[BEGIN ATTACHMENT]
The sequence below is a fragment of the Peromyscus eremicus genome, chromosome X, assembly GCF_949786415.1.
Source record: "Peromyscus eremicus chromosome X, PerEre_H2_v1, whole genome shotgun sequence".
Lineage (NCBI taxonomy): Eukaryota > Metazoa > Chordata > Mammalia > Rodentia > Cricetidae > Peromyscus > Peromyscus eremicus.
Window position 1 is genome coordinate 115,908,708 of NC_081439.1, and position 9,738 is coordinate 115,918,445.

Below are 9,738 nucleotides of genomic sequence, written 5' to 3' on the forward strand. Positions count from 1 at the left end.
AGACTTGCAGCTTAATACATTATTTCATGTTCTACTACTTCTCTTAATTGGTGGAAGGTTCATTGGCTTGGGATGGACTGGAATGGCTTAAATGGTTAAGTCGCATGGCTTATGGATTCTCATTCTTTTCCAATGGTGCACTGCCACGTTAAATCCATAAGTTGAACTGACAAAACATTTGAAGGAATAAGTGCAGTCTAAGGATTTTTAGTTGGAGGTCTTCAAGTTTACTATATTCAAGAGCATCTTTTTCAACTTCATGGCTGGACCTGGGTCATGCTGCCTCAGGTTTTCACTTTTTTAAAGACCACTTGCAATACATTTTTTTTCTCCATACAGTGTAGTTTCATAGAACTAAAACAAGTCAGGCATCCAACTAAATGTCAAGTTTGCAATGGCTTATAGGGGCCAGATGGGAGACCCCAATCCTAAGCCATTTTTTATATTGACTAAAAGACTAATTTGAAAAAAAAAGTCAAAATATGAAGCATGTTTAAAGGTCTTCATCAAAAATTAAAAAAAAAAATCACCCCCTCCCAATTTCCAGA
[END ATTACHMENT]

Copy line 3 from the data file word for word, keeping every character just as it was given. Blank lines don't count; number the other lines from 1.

Lineage (NCBI taxonomy): Eukaryota > Metazoa > Chordata > Mammalia > Rodentia > Cricetidae > Peromyscus > Peromyscus eremicus.